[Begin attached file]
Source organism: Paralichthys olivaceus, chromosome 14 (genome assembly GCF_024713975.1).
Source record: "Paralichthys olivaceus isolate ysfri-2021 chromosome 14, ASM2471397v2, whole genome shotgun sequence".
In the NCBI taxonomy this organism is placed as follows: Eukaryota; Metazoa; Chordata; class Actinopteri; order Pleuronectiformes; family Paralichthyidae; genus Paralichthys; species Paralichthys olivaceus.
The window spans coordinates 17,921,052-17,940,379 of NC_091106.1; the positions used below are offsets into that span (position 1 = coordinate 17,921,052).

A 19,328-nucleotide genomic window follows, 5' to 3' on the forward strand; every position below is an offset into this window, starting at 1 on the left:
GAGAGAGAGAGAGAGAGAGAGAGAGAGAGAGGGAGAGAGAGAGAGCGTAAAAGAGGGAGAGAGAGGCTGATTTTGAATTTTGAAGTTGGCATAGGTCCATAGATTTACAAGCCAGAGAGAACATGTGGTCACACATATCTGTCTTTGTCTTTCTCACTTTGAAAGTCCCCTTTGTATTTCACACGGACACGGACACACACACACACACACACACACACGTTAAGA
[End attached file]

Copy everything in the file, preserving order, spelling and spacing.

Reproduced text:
Source organism: Paralichthys olivaceus, chromosome 14 (genome assembly GCF_024713975.1).
Source record: "Paralichthys olivaceus isolate ysfri-2021 chromosome 14, ASM2471397v2, whole genome shotgun sequence".
In the NCBI taxonomy this organism is placed as follows: Eukaryota; Metazoa; Chordata; class Actinopteri; order Pleuronectiformes; family Paralichthyidae; genus Paralichthys; species Paralichthys olivaceus.
The window spans coordinates 17,921,052-17,940,379 of NC_091106.1; the positions used below are offsets into that span (position 1 = coordinate 17,921,052).

A 19,328-nucleotide genomic window follows, 5' to 3' on the forward strand; every position below is an offset into this window, starting at 1 on the left:
GAGAGAGAGAGAGAGAGAGAGAGAGAGAGAGGGAGAGAGAGAGAGCGTAAAAGAGGGAGAGAGAGGCTGATTTTGAATTTTGAAGTTGGCATAGGTCCATAGATTTACAAGCCAGAGAGAACATGTGGTCACACATATCTGTCTTTGTCTTTCTCACTTTGAAAGTCCCCTTTGTATTTCACACGGACACGGACACACACACACACACACACACACACGTTAAGA